While it’s a ton of fun to pile on to Alex Rodriguez, the NCAA and Jets quarterbacks, few figures in sports are as reliable whipping boys as Kahn, the former president of basketball operations for the Minnesota Timberwolves. From 2009 to 2013, Kahn navigated the T-Wolves straight into the ground. And every new story that comes out regarding his time in the Twin Cities paints Kahn as even more incompetent than the last.
This latest one must make a T-Wolves fan want to throw his Tom Gugliotta autographed basketball against a wall. In his very first year at the helm, Kahn utilized four first-round picks in a relatively deep draft to nab three point guards — yes, three — between picks No. 5 and 18. With back-to-back picks, the Wolves took Syracuse’s Jonny Flynn and Ricky Rubio because Kahn envisioned them as their generation’s version of Walt Frazier and Earl Monroe.
You reaction to that previous sentence was probably similar to Minnesota assistant Dave Wohl‘s the first time he heard Kahn make such an absurd statement.
“Wohl described Flynn as a good, ambitious kid,” Jonathan Abrams writes on Grantland. “He also said that Rubio and [No. 7 pick Stephen] Curry would have made a better pairing. He didn’t believe either Flynn or Rubio could perform at shooting guard.”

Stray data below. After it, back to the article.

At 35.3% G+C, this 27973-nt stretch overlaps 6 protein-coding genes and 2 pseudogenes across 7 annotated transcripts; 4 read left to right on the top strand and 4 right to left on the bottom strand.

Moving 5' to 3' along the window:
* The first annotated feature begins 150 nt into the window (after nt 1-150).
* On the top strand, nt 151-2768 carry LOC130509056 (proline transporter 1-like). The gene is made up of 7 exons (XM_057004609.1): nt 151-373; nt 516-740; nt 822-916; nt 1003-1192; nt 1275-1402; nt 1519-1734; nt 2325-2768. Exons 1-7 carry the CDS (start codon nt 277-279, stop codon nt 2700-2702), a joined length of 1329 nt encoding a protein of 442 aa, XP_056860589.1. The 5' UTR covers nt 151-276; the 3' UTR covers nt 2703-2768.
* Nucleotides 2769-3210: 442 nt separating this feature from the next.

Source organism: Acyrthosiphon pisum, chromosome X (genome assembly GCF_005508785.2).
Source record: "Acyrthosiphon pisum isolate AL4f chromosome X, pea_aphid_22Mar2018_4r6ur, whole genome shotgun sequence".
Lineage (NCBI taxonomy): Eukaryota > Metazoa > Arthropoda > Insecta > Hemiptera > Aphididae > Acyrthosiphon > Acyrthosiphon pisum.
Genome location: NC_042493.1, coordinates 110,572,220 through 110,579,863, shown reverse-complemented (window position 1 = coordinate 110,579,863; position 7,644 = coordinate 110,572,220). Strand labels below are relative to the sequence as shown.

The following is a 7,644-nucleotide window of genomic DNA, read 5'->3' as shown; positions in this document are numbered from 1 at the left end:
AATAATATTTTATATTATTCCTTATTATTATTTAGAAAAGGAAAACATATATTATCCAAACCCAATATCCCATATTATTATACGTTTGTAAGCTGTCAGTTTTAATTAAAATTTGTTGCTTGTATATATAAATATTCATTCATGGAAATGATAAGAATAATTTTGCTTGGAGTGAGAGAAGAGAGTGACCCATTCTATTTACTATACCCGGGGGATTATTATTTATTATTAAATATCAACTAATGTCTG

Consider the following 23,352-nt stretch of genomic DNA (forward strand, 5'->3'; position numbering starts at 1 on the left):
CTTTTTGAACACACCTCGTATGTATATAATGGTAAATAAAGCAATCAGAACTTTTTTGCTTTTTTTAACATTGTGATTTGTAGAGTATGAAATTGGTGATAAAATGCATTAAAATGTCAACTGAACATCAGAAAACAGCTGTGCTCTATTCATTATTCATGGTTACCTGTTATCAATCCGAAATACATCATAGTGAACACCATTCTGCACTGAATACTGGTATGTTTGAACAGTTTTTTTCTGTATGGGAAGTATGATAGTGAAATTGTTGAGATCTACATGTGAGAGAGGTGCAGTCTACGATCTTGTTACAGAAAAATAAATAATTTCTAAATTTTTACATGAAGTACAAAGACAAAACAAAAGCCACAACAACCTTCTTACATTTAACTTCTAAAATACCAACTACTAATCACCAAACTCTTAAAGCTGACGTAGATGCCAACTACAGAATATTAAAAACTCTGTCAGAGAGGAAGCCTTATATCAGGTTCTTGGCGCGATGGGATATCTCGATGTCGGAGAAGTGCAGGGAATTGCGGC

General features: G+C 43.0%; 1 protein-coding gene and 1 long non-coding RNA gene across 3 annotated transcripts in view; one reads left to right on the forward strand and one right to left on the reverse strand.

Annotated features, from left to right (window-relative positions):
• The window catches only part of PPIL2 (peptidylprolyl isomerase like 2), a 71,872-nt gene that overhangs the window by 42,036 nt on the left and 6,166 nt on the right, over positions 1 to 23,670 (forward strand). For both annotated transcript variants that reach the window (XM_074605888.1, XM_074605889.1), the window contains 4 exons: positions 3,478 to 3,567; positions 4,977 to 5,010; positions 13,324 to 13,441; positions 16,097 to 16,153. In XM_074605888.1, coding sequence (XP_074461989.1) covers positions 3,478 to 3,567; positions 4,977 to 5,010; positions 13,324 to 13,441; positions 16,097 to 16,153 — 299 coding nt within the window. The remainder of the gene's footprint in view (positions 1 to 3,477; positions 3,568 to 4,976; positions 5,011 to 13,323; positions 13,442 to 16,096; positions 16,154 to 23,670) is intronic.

“No, no,” Kahn responded, according to Abrams. “I want to play Jonny and Rubio. They remind me of Frazier and Monroe.”
Wohl … disagreed. There were over a dozen options for Minnesota that would have been better fits than Flynn, at any position. DeMar DeRozan, Brandon Jennings, Gerald Henderson, Jrue Holiday, Ty Lawson (who the Wolves drafted, then traded to Denver), Jeff Teague, Eric Maynor, Darren Collison, Taj Gibson, Danny Green, DeJuan Blair, Dante Cunningham, Marcus Thornton and numerous others who, unlike Flynn, are still in the NBA, were taken after the Wolves tabbed Flynn with the sixth pick.
Wohl told Kahn Flynn/Rubio and Frazier/Monroe was not “an accurate comparison,” but the boss got the final word.
“Yeah, it is,” Kahn responded. “They are two guys who can handle the ball.”
There it is. All it takes to create the next legendary backcourt, on par with Clyde and The Pearl, is to have two guys who can handle the ball. Two years later, the Wolves did exactly as the Knicks did in Frazier and Monroe’s second season together, and won an NBA championship.
Or they did precisely the opposite of that and finished in last place. Same thing, right?
H/T to ProBasketballTalk